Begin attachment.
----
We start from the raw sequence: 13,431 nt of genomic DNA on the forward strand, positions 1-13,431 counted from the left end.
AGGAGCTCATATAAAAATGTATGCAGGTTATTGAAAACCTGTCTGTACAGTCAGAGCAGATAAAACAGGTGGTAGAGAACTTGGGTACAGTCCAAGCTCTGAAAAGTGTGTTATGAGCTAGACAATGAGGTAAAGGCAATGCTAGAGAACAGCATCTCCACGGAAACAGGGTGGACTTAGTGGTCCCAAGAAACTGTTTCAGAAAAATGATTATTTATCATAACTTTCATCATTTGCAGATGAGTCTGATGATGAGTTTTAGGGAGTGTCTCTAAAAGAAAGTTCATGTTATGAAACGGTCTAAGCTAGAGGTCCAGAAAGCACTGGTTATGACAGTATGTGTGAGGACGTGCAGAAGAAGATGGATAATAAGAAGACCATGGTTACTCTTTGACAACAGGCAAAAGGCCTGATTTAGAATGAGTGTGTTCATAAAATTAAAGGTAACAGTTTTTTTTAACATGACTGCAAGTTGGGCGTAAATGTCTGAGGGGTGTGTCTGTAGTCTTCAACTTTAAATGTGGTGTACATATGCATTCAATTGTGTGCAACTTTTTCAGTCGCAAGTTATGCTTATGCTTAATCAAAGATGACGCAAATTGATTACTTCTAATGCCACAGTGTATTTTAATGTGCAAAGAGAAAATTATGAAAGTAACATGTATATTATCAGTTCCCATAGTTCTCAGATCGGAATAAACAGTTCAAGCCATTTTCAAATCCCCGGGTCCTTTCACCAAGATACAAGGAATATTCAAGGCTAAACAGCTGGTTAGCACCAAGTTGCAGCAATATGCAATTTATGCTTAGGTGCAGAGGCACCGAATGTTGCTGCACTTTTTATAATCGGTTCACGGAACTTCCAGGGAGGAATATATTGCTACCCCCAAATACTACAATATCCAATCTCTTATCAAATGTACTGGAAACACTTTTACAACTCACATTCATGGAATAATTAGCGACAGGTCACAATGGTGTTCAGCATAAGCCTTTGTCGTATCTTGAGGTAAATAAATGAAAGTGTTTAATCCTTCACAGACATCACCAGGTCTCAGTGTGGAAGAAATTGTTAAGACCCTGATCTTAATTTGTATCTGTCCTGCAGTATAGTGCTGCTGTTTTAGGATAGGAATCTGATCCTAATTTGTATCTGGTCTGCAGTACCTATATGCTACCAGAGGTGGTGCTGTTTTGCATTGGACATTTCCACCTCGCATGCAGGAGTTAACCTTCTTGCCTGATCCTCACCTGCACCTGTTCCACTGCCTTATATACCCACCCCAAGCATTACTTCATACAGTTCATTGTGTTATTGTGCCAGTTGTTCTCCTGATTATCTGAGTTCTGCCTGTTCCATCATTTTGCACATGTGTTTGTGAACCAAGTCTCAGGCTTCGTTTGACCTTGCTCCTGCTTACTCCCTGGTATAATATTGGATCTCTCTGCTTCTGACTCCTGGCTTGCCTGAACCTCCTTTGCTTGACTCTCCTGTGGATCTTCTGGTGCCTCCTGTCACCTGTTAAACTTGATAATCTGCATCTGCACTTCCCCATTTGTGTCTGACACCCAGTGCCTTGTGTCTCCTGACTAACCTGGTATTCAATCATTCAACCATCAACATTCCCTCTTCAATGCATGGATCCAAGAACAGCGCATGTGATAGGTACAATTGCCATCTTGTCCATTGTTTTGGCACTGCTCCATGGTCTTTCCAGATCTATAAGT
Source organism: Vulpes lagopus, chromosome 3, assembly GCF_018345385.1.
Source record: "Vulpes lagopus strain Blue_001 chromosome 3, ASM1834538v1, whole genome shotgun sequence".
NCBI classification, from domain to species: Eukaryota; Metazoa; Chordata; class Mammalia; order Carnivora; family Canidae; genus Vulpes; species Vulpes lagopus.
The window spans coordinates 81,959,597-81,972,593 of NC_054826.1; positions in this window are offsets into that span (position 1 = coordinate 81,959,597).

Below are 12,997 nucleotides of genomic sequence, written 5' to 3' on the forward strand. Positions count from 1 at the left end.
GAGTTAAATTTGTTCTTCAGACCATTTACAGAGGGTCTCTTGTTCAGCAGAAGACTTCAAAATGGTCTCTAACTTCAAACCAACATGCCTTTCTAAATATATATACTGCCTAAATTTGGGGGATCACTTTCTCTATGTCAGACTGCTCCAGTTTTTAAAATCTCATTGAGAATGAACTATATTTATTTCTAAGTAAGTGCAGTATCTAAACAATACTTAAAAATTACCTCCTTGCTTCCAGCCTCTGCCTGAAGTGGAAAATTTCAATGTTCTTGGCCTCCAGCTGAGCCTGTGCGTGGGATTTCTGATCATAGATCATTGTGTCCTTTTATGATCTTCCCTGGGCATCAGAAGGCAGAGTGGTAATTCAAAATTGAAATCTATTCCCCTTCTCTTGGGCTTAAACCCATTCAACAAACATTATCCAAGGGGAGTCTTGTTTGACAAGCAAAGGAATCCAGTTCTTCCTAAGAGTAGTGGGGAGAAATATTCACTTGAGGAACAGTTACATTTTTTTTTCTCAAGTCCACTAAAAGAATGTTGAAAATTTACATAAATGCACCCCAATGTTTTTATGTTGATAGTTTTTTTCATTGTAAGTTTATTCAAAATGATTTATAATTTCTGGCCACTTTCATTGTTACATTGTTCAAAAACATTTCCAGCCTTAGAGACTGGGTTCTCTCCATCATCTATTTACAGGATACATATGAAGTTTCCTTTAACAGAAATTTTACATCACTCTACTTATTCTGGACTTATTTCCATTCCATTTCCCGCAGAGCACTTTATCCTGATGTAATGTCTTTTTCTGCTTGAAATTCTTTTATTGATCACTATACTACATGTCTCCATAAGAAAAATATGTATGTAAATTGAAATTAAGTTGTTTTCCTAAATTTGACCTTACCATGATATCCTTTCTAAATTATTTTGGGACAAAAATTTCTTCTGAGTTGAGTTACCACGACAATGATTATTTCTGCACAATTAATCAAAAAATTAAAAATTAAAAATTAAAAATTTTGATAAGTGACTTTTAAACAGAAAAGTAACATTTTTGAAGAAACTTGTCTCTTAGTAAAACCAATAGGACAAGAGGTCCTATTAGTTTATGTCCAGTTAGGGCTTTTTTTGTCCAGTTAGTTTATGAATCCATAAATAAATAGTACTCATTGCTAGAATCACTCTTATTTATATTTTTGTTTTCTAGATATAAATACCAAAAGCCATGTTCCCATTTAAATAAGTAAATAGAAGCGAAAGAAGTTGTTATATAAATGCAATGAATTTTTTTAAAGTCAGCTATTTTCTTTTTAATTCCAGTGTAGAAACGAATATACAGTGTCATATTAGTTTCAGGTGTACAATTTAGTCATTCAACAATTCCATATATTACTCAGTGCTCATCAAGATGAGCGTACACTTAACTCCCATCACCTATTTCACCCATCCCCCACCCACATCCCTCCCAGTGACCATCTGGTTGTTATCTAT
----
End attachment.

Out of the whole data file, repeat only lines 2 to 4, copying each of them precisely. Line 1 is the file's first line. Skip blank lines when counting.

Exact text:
AGGAGCTCATATAAAAATGTATGCAGGTTATTGAAAACCTGTCTGTACAGTCAGAGCAGATAAAACAGGTGGTAGAGAACTTGGGTACAGTCCAAGCTCTGAAAAGTGTGTTATGAGCTAGACAATGAGGTAAAGGCAATGCTAGAGAACAGCATCTCCACGGAAACAGGGTGGACTTAGTGGTCCCAAGAAACTGTTTCAGAAAAATGATTATTTATCATAACTTTCATCATTTGCAGATGAGTCTGATGATGAGTTTTAGGGAGTGTCTCTAAAAGAAAGTTCATGTTATGAAACGGTCTAAGCTAGAGGTCCAGAAAGCACTGGTTATGACAGTATGTGTGAGGACGTGCAGAAGAAGATGGATAATAAGAAGACCATGGTTACTCTTTGACAACAGGCAAAAGGCCTGATTTAGAATGAGTGTGTTCATAAAATTAAAGGTAACAGTTTTTTTTAACATGACTGCAAGTTGGGCGTAAATGTCTGAGGGGTGTGTCTGTAGTCTTCAACTTTAAATGTGGTGTACATATGCATTCAATTGTGTGCAACTTTTTCAGTCGCAAGTTATGCTTATGCTTAATCAAAGATGACGCAAATTGATTACTTCTAATGCCACAGTGTATTTTAATGTGCAAAGAGAAAATTATGAAAGTAACATGTATATTATCAGTTCCCATAGTTCTCAGATCGGAATAAACAGTTCAAGCCATTTTCAAATCCCCGGGTCCTTTCACCAAGATACAAGGAATATTCAAGGCTAAACAGCTGGTTAGCACCAAGTTGCAGCAATATGCAATTTATGCTTAGGTGCAGAGGCACCGAATGTTGCTGCACTTTTTATAATCGGTTCACGGAACTTCCAGGGAGGAATATATTGCTACCCCCAAATACTACAATATCCAATCTCTTATCAAATGTACTGGAAACACTTTTACAACTCACATTCATGGAATAATTAGCGACAGGTCACAATGGTGTTCAGCATAAGCCTTTGTCGTATCTTGAGGTAAATAAATGAAAGTGTTTAATCCTTCACAGACATCACCAGGTCTCAGTGTGGAAGAAATTGTTAAGACCCTGATCTTAATTTGTATCTGTCCTGCAGTATAGTGCTGCTGTTTTAGGATAGGAATCTGATCCTAATTTGTATCTGGTCTGCAGTACCTATATGCTACCAGAGGTGGTGCTGTTTTGCATTGGACATTTCCACCTCGCATGCAGGAGTTAACCTTCTTGCCTGATCCTCACCTGCACCTGTTCCACTGCCTTATATACCCACCCCAAGCATTACTTCATACAGTTCATTGTGTTATTGTGCCAGTTGTTCTCCTGATTATCTGAGTTCTGCCTGTTCCATCATTTTGCACATGTGTTTGTGAACCAAGTCTCAGGCTTCGTTTGACCTTGCTCCTGCTTACTCCCTGGTATAATATTGGATCTCTCTGCTTCTGACTCCTGGCTTGCCTGAACCTCCTTTGCTTGACTCTCCTGTGGATCTTCTGGTGCCTCCTGTCACCTGTTAAACTTGATAATCTGCATCTGCACTTCCCCATTTGTGTCTGACACCCAGTGCCTTGTGTCTCCTGACTAACCTGGTATTCAATCATTCAACCATCAACATTCCCTCTTCAATGCATGGATCCAAGAACAGCGCATGTGATAGGTACAATTGCCATCTTGTCCATTGTTTTGGCACTGCTCCATGGTCTTTCCAGATCTATAAGT
Source organism: Vulpes lagopus, chromosome 3, assembly GCF_018345385.1.
Source record: "Vulpes lagopus strain Blue_001 chromosome 3, ASM1834538v1, whole genome shotgun sequence".